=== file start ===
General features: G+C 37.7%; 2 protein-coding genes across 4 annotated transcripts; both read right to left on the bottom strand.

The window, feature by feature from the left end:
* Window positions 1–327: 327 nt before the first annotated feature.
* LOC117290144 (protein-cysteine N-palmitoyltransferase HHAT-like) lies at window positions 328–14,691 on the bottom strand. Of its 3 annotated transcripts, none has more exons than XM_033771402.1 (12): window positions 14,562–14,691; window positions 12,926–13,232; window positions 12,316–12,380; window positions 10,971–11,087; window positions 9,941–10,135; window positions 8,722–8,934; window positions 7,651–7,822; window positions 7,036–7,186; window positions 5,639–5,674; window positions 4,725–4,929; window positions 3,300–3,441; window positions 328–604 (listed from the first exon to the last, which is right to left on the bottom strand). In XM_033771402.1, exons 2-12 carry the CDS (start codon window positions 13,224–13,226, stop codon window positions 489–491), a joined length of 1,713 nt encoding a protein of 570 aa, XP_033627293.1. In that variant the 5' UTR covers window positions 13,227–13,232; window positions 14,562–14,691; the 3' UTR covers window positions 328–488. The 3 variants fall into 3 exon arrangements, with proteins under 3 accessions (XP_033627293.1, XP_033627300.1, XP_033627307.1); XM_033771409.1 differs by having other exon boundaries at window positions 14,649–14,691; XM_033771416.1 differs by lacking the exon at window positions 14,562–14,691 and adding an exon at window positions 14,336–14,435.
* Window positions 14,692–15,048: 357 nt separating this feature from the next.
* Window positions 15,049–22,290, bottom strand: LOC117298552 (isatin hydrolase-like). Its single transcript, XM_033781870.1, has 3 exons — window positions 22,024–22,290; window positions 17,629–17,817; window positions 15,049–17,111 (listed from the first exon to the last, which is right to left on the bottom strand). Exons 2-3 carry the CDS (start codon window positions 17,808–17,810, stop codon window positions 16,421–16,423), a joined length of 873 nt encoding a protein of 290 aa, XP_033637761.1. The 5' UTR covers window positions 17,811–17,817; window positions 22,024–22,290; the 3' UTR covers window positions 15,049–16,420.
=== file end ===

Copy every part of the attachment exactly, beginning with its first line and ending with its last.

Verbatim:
General features: G+C 37.7%; 2 protein-coding genes across 4 annotated transcripts; both read right to left on the bottom strand.

The window, feature by feature from the left end:
* Window positions 1–327: 327 nt before the first annotated feature.
* LOC117290144 (protein-cysteine N-palmitoyltransferase HHAT-like) lies at window positions 328–14,691 on the bottom strand. Of its 3 annotated transcripts, none has more exons than XM_033771402.1 (12): window positions 14,562–14,691; window positions 12,926–13,232; window positions 12,316–12,380; window positions 10,971–11,087; window positions 9,941–10,135; window positions 8,722–8,934; window positions 7,651–7,822; window positions 7,036–7,186; window positions 5,639–5,674; window positions 4,725–4,929; window positions 3,300–3,441; window positions 328–604 (listed from the first exon to the last, which is right to left on the bottom strand). In XM_033771402.1, exons 2-12 carry the CDS (start codon window positions 13,224–13,226, stop codon window positions 489–491), a joined length of 1,713 nt encoding a protein of 570 aa, XP_033627293.1. In that variant the 5' UTR covers window positions 13,227–13,232; window positions 14,562–14,691; the 3' UTR covers window positions 328–488. The 3 variants fall into 3 exon arrangements, with proteins under 3 accessions (XP_033627293.1, XP_033627300.1, XP_033627307.1); XM_033771409.1 differs by having other exon boundaries at window positions 14,649–14,691; XM_033771416.1 differs by lacking the exon at window positions 14,562–14,691 and adding an exon at window positions 14,336–14,435.
* Window positions 14,692–15,048: 357 nt separating this feature from the next.
* Window positions 15,049–22,290, bottom strand: LOC117298552 (isatin hydrolase-like). Its single transcript, XM_033781870.1, has 3 exons — window positions 22,024–22,290; window positions 17,629–17,817; window positions 15,049–17,111 (listed from the first exon to the last, which is right to left on the bottom strand). Exons 2-3 carry the CDS (start codon window positions 17,808–17,810, stop codon window positions 16,421–16,423), a joined length of 873 nt encoding a protein of 290 aa, XP_033637761.1. The 5' UTR covers window positions 17,811–17,817; window positions 22,024–22,290; the 3' UTR covers window positions 15,049–16,420.